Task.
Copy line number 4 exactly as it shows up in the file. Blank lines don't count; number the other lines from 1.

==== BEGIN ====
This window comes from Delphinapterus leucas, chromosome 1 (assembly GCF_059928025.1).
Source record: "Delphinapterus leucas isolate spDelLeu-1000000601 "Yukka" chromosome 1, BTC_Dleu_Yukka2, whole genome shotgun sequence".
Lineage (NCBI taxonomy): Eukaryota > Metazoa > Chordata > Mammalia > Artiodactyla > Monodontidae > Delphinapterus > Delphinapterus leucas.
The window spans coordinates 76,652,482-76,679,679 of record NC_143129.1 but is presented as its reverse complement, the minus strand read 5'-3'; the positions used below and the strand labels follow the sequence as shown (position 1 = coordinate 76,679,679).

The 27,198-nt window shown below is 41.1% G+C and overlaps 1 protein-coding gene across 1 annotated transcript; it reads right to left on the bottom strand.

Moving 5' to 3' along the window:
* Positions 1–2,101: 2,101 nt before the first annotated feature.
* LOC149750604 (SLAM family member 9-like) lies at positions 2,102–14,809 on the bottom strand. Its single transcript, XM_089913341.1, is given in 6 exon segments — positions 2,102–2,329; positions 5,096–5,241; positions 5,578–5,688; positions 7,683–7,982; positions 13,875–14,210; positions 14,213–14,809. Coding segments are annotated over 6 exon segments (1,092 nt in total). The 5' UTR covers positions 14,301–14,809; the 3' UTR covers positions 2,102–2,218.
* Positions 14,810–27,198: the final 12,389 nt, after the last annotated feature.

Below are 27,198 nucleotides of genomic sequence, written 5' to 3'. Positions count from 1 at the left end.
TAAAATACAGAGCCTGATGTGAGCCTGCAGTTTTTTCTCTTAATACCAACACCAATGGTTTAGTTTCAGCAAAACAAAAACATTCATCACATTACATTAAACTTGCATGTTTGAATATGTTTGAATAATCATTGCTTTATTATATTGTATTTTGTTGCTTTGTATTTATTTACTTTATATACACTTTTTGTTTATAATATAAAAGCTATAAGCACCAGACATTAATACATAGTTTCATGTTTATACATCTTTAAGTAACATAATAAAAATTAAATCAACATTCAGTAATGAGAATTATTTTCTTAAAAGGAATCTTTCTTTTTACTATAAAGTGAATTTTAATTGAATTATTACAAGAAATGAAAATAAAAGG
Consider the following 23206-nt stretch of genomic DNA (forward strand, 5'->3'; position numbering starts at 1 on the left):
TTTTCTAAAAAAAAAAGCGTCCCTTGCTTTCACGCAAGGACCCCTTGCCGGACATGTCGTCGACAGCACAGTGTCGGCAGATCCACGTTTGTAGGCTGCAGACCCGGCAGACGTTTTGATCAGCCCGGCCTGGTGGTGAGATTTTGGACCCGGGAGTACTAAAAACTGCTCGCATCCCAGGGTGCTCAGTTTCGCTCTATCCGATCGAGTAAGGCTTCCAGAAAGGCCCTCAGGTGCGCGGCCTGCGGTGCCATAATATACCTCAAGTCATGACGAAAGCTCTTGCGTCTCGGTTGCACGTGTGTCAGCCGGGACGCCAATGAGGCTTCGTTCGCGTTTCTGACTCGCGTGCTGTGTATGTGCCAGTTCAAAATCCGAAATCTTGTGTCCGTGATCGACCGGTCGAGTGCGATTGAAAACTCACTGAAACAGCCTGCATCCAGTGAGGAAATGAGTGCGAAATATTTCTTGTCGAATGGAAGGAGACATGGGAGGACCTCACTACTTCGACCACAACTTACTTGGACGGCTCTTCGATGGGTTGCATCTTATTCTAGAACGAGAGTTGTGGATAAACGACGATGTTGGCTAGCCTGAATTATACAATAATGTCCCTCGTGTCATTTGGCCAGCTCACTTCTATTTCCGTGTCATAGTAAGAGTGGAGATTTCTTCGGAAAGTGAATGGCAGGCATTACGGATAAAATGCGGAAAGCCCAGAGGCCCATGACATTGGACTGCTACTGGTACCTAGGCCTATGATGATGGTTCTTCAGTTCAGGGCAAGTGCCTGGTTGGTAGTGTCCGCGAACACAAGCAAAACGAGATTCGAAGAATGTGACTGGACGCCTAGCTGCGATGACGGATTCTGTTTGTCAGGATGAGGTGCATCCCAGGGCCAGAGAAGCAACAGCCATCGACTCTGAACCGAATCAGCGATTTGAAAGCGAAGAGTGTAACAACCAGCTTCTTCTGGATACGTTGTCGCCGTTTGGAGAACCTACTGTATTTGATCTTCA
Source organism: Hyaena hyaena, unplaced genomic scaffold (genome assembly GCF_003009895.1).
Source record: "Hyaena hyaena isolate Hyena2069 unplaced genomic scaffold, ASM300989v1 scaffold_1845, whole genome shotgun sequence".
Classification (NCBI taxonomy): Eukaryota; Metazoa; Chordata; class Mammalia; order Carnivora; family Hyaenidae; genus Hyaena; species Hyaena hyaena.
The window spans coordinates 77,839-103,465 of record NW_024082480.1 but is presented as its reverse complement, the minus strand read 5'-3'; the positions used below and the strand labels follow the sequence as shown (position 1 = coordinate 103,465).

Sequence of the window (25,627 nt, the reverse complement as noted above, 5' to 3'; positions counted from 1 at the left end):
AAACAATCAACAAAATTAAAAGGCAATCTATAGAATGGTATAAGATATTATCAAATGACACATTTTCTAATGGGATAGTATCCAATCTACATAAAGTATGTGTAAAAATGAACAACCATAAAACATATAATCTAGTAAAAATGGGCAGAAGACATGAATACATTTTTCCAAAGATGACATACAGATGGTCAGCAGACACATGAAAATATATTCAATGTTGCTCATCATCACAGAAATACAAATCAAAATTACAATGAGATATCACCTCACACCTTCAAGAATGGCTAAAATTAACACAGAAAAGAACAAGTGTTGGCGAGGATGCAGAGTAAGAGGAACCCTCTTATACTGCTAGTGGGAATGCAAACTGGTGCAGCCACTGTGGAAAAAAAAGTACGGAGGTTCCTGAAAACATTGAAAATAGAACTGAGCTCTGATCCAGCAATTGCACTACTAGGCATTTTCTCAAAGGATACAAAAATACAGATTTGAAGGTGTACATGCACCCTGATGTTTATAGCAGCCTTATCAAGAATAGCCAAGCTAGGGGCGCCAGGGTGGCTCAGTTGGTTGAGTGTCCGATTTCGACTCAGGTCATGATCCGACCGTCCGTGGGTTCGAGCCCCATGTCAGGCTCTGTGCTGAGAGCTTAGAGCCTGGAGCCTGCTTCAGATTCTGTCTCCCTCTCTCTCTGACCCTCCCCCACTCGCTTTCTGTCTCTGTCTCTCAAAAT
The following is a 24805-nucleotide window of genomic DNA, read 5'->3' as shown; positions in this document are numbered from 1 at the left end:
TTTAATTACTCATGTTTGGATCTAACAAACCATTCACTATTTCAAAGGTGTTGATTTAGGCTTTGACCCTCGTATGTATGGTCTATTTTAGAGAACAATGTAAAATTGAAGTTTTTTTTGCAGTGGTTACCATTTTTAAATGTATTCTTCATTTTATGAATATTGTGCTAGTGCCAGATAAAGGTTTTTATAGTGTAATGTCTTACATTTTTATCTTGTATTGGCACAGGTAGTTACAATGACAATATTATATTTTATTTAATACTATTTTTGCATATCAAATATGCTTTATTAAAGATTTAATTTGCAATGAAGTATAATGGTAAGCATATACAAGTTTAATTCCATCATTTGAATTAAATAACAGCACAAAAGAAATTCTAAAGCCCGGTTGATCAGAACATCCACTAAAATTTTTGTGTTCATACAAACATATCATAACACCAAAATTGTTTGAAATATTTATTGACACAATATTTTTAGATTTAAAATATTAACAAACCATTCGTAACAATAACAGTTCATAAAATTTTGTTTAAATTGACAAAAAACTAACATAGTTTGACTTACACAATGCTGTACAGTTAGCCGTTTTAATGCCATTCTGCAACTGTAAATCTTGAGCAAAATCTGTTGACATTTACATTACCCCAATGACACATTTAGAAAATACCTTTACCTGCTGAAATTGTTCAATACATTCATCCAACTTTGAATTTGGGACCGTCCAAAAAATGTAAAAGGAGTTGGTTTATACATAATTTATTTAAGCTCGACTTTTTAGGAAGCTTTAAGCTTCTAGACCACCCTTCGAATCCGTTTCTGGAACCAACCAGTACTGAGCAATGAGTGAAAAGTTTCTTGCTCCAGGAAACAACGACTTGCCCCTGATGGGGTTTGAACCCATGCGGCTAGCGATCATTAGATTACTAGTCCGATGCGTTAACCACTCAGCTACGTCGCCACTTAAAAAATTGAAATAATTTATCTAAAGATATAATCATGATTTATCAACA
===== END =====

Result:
The window spans coordinates 76,652,482-76,679,679 of record NC_143129.1 but is presented as its reverse complement, the minus strand read 5'-3'; the positions used below and the strand labels follow the sequence as shown (position 1 = coordinate 76,679,679).